Two Reasons Why Demo Days Are Dead

Two Reasons Why Demo Days Are Dead

Demo days are becoming increasingly rare at startup accelerators. Founders’ parties, which are often flamboyant and designated for connecting with investors, have long been a component of Y Combinator’s program, which is considered as the “graduation” of a startup’s journey. Demo day, on the other hand, is a waste of time for both entrepreneurs and investors.

Many of the VCs who make deals with YC’s best startups do so before demo day. The hubbub around the event means that investors are so anxious to lock down an early-bird transaction that they skip ahead of the line, obviating the necessity for the event altogether. The demo day is an outmoded convention in an investing landscape that has altered dramatically in recent years. With capital inflows on the rise, creators are becoming choosier about the investors they bring on board — they’re not seeking for large funds or a quick closing; instead, they want mentorship, emotional support, and the investors’ undivided attention.

What we need to do is figure out why demo days fail and how to find opportunities on a much more personal level. Simply eliminating demo days will not assist founders in identifying, let alone offering, that value. A direct substitute (such as a differently formatted event) will also be ineffective. What we need to do is figure out why demo days fail and how to find opportunities on a much more personal level.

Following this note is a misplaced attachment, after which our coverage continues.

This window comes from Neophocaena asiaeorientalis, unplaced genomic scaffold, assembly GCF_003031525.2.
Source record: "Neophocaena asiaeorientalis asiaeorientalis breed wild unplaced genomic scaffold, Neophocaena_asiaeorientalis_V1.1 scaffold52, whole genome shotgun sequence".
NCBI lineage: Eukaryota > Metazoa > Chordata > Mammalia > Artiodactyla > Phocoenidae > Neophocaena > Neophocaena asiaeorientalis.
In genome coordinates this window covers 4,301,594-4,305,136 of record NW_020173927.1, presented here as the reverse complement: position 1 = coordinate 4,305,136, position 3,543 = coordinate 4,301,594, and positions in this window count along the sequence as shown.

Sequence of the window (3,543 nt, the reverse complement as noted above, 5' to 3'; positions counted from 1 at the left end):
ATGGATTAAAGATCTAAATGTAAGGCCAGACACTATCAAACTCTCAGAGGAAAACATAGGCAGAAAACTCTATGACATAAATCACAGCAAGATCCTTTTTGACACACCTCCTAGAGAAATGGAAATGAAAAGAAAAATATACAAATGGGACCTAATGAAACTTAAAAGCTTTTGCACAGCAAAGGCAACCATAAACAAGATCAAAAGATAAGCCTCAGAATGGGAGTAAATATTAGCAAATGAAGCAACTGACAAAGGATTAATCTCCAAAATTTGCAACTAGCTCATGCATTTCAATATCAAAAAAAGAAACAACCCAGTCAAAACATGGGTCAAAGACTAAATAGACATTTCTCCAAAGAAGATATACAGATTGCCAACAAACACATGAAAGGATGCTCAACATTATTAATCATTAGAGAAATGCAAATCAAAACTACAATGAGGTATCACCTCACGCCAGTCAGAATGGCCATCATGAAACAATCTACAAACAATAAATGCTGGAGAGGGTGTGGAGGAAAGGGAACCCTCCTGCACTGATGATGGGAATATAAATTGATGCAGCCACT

Investor engagement is diluted by demo day. Demo days are all about putting on a show. For around 30 minutes, an entrepreneur stands on stage and pitches themselves and their companies in the best light possible. However, having the best pitch or the most charismatic founder isn’t the same as having a viable business plan or a well-run company. According to an opinion piece on TheNextWeb, VC funds are “exactly like Ponzi schemes” because investors are too often thinking, “Will this person make me money?”

Investors are further forced to care more about firms’ growth potential and subsequent funding phases than their actual objective in a demo day setting that is run on hype. Investment becomes gambling due to the emphasis on spectacle and the concept of betting on people.